This house in Biscay Road, just off the Fulham Palace Road, was built in 2011 as a prototype on a piece of council owned land. It just took 11 days. This is because it consisted of pre-made panels from a factory off-site. Thus the impact on the local community in terms of noise, dust and traffic movements is kept to a minimum.
The 1,550 square foot family town house costs only £100 per square foot to construct and £145 per square foot fully fitted.
This housing offers high density – it can manage up to 600 habitable rooms per hectare. So this innovation offers another example of how it is possible to have high density but low rise.
It is eco friendly. Using sustainably sourced materials, Rational House is built to Code for Sustainable Homes Level 4 with the ability to reach Level 5. It is capable of zero-carbon performance in larger developments when integrated with communal heat and power systems. The low maintenance design features integrated PV panels and allows for rainwater harvesting and mechanical ventilation heat recovery (MVHR).
I don’t find the design attractive but I am assured that is a matter for planning policy. The techniques could be adjusted to produce something beautiful and traditional in appearance.
Anyway some more of them are due to appear. On Monday the Council is due to approve the following new council homes (using the proceeds from right to buy sales to provide replacements as required by the Government):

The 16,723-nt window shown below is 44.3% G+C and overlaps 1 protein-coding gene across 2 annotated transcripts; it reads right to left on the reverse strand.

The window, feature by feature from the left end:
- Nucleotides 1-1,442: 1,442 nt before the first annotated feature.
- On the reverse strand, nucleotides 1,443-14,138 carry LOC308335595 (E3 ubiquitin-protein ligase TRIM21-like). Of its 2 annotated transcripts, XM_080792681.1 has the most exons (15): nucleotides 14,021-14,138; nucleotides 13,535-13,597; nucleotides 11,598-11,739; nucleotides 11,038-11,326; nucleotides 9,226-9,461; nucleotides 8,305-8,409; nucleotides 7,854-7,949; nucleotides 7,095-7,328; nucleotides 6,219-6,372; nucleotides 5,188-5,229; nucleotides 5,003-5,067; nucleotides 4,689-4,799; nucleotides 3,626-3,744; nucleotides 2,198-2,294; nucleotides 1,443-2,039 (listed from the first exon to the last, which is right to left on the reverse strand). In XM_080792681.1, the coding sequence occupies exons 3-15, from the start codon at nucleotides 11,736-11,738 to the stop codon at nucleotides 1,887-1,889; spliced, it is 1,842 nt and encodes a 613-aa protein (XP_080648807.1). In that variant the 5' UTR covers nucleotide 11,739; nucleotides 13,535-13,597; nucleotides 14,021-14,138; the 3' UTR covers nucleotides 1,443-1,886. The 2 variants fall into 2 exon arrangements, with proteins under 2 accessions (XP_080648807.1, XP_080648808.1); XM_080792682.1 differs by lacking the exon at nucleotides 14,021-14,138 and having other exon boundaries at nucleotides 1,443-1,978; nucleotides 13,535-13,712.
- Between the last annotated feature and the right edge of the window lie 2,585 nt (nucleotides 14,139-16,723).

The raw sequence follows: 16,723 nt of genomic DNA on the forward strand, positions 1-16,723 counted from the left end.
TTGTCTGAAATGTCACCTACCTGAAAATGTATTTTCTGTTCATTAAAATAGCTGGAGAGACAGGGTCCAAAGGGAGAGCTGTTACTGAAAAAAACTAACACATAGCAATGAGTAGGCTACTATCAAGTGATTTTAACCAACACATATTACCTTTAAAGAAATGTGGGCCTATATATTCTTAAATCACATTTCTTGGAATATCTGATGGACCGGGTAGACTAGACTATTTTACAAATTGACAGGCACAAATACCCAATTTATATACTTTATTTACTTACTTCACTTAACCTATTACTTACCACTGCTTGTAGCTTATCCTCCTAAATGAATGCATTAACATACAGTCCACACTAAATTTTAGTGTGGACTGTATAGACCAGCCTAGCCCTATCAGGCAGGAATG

- Barclay Close (near Fulham Broadway tube). Six homes.
- Becklow Gardens (just off Askew Road). 13 homes.
- Spring Vale estate in Brook Green. 10 homes.
Some others may well follow.
But why the delay with those listed above? They were all ready to go under the previous Conservative council. The scraps of land had been found – for instance a row of disused scuzzy garages on the Spring Vale estate. (part of the “Hidden Homes” approach pioneered in Wandsworth.) Planning permission had been agreed. Yet Labour delayed the new homes for 14 months for no particular reason. They say they care about those in overcrowding or temporary accommodation but then twiddle their thumbs. The same number of “units”, in the same places, to be built by the same firm. Just over a year later than they could have been. The process takes long enough as it is without gratuitous, needless further delay.
There is it is. Another example of dysfunctional decision making. The council leader refuses to delegate so we get this terrible logjam.
Always sorry to hear about bureaucratic delays like this, But I have passed this house in Biscay Road many times and I have to say its appearance is just not satisfactory for London. It looks like a cheap prefab pastiche of the adjacent Victorian terraces and if I lived next door I would be pretty annoyed about it. By all means let’s use this innovative building technology but there needs to be a step-change improvement in design and finish quality.